Forbes has recently listed 100 of the World’s Most Powerful Women and aside from the regular global celebrities and politicians (Oprah Winfrey, Beyoncé, Hillary Clinton etc.) who regularly grace the list, there is a huge rise in female leaders impacting the corporate world. New names feature this year, namely Sheryl Sandberg from Facebook fame and IBM Chief Executive Officer Ginni Romett, and whilst you would presume the high fashion houses also have inspiring women leaders at the helm (think Miuccia Prada and Zara founder Rosalia Mera), what about the power houses of the world’s financial sector?
Women may be influential creatures in their respective industries rivalling their male counterparts, but just how does this power correlate to success, or more importantly, profitable outcomes for the financial industry, specifically the Alternatives Sector?
A new study released by the reputable consulting firm Rothstein Kass indicates that women are indeed on top – pardon the pun- or at least when it comes to hedge funds! The study undertaken last year indicates that for the 2012 reporting year, female hedge fund managers outperformed men with funds run by women returning 8.95% against the global hedge index fund (HFRX) returning 2.69%. The HFRX is a good proxy for male performance, as the hedge fund industry is dominated by men. The report found that women-run hedge funds had beaten the global hedge fund index not only in 2012, but also for the previous five years confirming it wasn’t just a matter of good timing or good luck.
The report surveyed 366 senior women in hedge funds, funds of funds, private equity and venture capital, not to mention the investors and service providers of alternative investments and focussed primarily on the trends and proprietary performance of women owned/managed funds.
Meredith Jones, director at Rothstein Kass and the author of the report, believes there are two primary factors at play in the exceptional performance of women in alternative investments:
- Women tend to be more risk-averse than men. “Women may be better equipped to position a portfolio to handle market volatility which we certainly have had no shortage of over the past five years,” explains Jones who attributes the outperformance in part to women’s tendency to more likely avoid market downturns.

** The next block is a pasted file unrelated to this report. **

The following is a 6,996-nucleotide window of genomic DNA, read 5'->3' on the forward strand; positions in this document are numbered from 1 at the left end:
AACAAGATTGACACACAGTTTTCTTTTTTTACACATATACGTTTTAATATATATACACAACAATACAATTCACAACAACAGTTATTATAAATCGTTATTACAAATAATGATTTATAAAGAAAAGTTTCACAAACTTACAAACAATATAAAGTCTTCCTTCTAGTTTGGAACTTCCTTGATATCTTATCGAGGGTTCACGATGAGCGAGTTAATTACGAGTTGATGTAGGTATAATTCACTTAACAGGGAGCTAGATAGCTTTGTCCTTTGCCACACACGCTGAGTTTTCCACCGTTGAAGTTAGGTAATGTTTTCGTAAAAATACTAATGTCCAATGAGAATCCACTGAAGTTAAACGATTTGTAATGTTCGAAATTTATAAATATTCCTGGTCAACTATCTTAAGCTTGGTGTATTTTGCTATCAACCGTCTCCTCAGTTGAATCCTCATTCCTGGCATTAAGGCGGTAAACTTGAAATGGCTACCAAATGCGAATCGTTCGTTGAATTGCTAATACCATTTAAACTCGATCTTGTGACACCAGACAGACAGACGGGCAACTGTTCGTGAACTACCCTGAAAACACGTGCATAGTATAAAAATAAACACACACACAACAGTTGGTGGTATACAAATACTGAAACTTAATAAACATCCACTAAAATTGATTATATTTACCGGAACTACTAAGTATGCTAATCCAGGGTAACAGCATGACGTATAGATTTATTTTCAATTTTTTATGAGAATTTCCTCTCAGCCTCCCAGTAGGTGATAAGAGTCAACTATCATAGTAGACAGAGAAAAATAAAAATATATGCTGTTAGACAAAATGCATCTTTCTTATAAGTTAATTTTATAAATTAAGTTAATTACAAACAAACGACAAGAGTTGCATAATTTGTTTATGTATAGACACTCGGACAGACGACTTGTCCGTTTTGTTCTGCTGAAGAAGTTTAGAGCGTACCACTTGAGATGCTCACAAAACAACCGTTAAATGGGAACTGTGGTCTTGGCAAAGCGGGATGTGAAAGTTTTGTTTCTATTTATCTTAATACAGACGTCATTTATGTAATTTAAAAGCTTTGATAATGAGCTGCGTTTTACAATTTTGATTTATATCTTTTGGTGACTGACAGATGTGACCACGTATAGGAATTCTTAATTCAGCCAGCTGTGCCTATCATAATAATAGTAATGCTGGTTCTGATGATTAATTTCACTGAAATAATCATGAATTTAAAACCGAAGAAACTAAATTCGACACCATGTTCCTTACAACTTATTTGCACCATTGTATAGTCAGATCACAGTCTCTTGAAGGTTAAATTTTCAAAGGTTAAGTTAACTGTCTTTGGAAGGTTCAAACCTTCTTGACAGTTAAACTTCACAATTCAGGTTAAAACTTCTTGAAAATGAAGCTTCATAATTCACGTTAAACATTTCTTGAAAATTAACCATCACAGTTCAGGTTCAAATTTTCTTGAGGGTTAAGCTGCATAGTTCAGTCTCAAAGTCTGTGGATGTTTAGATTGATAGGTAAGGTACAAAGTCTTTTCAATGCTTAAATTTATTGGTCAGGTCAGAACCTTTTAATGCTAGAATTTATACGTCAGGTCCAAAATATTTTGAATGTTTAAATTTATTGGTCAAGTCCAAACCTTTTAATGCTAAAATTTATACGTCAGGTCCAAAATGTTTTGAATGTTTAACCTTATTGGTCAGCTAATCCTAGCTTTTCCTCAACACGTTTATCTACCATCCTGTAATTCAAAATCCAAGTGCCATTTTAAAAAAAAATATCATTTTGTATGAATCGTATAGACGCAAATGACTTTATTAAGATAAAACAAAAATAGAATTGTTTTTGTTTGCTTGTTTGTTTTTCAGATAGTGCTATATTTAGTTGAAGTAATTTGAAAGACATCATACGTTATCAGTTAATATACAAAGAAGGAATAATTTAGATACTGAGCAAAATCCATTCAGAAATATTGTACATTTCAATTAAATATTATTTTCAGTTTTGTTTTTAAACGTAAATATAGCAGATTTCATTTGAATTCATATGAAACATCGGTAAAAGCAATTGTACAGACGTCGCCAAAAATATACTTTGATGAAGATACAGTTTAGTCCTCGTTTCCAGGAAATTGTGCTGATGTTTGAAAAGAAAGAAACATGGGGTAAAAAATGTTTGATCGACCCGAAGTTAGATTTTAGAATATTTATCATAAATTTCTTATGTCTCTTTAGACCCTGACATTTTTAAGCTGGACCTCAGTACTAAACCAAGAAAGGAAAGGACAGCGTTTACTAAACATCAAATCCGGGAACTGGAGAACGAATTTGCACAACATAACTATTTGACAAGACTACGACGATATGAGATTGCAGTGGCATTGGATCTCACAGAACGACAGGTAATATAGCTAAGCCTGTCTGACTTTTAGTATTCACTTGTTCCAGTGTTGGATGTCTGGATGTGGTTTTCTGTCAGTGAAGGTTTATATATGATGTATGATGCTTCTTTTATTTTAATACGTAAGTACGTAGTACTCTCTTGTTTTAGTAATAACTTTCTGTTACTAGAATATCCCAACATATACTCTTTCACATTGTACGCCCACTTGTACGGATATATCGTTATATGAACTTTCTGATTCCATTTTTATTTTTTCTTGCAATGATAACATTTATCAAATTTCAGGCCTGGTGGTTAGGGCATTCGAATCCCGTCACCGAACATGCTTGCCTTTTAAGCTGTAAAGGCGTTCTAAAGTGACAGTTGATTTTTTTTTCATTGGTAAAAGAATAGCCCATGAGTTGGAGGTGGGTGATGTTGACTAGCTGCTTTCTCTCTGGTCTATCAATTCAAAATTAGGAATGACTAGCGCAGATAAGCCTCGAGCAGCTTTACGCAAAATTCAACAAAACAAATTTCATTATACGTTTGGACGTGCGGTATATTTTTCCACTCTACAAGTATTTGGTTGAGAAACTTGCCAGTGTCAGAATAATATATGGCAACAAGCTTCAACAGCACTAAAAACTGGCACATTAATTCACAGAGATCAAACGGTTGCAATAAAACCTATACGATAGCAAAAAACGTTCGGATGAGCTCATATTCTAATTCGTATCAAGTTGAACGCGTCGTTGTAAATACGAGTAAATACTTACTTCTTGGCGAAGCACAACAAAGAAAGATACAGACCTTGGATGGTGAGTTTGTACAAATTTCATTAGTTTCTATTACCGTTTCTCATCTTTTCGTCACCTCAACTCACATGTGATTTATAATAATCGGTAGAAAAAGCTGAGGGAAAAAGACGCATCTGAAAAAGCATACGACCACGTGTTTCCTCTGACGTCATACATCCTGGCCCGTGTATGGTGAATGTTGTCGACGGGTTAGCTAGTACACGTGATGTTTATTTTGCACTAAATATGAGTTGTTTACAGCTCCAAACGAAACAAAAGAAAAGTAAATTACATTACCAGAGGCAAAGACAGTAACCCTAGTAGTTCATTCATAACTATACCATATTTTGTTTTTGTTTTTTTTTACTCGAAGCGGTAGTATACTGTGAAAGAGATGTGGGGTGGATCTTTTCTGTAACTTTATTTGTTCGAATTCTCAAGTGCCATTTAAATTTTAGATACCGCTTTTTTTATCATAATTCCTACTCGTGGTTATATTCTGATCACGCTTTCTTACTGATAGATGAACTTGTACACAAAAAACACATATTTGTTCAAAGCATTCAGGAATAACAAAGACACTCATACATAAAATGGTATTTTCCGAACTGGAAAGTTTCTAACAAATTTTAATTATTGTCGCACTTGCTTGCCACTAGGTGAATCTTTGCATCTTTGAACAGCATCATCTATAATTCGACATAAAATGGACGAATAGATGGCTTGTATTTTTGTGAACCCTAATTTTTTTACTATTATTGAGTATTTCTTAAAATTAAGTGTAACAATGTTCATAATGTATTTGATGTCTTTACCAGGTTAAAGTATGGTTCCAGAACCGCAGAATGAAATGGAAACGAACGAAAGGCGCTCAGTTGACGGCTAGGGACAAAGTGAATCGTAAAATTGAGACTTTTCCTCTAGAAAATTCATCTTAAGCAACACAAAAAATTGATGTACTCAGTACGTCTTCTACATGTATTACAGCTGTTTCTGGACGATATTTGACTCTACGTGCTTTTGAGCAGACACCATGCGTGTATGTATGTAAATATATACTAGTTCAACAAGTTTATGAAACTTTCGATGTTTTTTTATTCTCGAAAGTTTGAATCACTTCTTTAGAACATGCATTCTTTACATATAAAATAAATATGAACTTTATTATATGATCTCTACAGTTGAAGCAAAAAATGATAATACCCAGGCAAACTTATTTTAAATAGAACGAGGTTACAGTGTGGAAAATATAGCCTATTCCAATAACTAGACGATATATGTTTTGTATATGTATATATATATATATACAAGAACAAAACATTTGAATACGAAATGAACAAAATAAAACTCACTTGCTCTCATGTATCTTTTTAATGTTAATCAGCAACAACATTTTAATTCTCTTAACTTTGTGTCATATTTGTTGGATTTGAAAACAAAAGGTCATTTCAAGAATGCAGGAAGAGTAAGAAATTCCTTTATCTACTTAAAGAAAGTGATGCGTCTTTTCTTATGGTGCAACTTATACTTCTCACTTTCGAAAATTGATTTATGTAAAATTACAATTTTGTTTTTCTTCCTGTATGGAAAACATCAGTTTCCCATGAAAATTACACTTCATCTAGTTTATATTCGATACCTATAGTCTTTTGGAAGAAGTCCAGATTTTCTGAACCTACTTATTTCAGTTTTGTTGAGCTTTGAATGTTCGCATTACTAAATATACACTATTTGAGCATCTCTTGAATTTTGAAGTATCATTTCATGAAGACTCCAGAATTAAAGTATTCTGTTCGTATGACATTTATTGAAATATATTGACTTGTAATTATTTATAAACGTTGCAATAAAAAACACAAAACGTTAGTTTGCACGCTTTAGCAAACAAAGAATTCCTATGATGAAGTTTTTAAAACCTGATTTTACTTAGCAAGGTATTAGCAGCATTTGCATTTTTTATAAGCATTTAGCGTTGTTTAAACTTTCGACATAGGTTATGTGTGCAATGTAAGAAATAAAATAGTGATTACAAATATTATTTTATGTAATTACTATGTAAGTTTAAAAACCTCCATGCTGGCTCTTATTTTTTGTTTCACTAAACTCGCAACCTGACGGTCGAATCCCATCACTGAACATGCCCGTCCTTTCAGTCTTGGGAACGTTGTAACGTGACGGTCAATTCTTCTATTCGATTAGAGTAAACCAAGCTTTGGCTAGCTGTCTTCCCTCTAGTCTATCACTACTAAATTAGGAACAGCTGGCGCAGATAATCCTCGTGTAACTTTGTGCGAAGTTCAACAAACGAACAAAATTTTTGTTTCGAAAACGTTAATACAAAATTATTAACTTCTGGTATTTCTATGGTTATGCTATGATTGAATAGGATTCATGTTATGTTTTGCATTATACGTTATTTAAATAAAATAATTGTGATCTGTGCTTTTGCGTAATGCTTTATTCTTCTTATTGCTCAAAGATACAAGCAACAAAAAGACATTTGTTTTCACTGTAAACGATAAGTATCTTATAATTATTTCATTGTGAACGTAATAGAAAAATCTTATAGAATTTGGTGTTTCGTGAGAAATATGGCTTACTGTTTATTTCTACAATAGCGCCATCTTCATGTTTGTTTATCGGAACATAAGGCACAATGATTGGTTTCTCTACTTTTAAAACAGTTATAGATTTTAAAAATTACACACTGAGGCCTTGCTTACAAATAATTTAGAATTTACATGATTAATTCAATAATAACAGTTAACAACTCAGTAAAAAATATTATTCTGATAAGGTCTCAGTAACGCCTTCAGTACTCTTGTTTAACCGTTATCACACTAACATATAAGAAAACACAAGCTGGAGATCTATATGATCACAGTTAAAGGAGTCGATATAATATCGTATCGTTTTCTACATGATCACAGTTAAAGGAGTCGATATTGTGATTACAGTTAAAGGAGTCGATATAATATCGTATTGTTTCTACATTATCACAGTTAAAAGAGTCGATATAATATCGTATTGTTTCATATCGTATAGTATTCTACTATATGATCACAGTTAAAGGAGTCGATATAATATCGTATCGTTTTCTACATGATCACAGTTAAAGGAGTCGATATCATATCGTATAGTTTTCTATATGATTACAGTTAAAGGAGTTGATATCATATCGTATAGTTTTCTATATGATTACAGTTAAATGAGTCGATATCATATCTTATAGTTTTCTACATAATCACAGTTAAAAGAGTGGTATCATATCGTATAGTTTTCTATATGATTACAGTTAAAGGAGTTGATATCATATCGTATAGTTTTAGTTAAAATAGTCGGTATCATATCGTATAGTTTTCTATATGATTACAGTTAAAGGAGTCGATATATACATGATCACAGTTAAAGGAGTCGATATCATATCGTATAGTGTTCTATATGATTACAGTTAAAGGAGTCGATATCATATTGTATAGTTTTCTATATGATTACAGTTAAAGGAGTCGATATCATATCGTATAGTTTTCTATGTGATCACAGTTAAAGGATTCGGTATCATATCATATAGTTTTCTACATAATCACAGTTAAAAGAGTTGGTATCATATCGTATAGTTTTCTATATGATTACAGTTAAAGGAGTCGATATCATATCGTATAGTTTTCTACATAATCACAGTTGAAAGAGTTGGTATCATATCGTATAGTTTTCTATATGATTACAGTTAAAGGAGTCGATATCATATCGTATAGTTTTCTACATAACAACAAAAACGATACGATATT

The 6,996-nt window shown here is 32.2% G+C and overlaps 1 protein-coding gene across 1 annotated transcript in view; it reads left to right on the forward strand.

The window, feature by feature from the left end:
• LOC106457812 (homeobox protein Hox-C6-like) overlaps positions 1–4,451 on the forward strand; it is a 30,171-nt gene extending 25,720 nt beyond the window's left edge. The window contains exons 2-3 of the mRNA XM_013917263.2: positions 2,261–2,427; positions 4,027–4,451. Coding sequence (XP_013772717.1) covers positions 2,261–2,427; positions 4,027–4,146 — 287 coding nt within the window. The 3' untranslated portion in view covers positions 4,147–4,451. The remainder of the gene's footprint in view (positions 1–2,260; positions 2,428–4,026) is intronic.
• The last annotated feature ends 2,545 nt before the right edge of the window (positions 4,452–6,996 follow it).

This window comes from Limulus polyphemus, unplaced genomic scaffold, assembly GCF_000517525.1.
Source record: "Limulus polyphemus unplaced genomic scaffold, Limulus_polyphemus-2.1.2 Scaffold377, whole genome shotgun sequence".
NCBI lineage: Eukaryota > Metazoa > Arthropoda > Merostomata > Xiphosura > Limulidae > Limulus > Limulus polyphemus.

- The size of women-run hedge funds. “Women-run funds tend to be smaller pools of capital than men-run funds and as a result of that they’re more nimble and better able to navigate the market,” Jones goes on to explain. “What happened to hedge funds in 2012, in large part, is that because of the large spoilers hanging out on the periphery, I think that they focused more as a group on managing the downside and less on both sides of the equation,” says Jones. “What women-run firms are able to do is capture the upside while really limit the downside.”
Traditionally, most investors still feel it’s a man’s world in the hedge fund industry however women can now boast better performance than their male associates. For the cynics out there, it’s not all about women mitigating risk. Studies show that the missing the market’s worst days is more important than capturing the best days so perhaps it is a matter of women being more apt at avoiding the particularly risky or little payoff investments, rather than trying to capture an upswing.
In today’s fast paced, information laden world we tend to look for data that sets the movers and shakers away from the crowd. It’s not about isolating women managers as the chief decider, but rather provides another ‘string to investor’s bow’ in their decision process. Investors recognise limitations of some institutional managers and more significance has been placed on what is known as ‘emerging managers’. Typically, these emerging managers are young operations that oversee less than $400 million in assets.
Some investors believe these start-ups or smaller volume funds can deliver stronger results when the portfolios are reduced and managers are motivated to take risks. This supports the theory in part behind Rothstein Kass’ survey, given that the surveyed respondents generally met the ‘smaller funds’ criteria.
It’s not just hedge funds where women are receiving the trailblazer accolades. The Los Angeles Times recently published an interesting article declaring that women are also better leaders than men. The article outlined a new study published in the ‘International Journal of Business Governance and Ethics’ which outlined that “women leaders are more likely than men to consider competing interests and take a cooperative approach when making decisions,” and they are also “more inquisitive than men and tend to see more than one solution to a problem.”
In addition, the article went on to elaborate that companies with at least one female director were 20% less likely to file for bankruptcy and had better financial performance overall.
This particular material alone is hardly grounds to attest to changing all your fund managers to the fairer sex; however it does highlight potential qualities you need to consider when vetting potential alternative investment institutions and managers.
At the end of the day, a battle of the sexes isn’t at the forefront of most investor’s thoughts. The most crucial factor contributing to a fund or institutions overall success is strong performance, consistently. This ongoing influence is where the attitudes might begin to change and involve for women in management as we continue to watch with avid interest the continued performance, or ‘outperformance’ as it were. There is no official mandate and whilst the wait has been slow and long for women to be recognised as successful owners and managers of funds, support and optimism continues to grow for this fledgling area of alternative investments.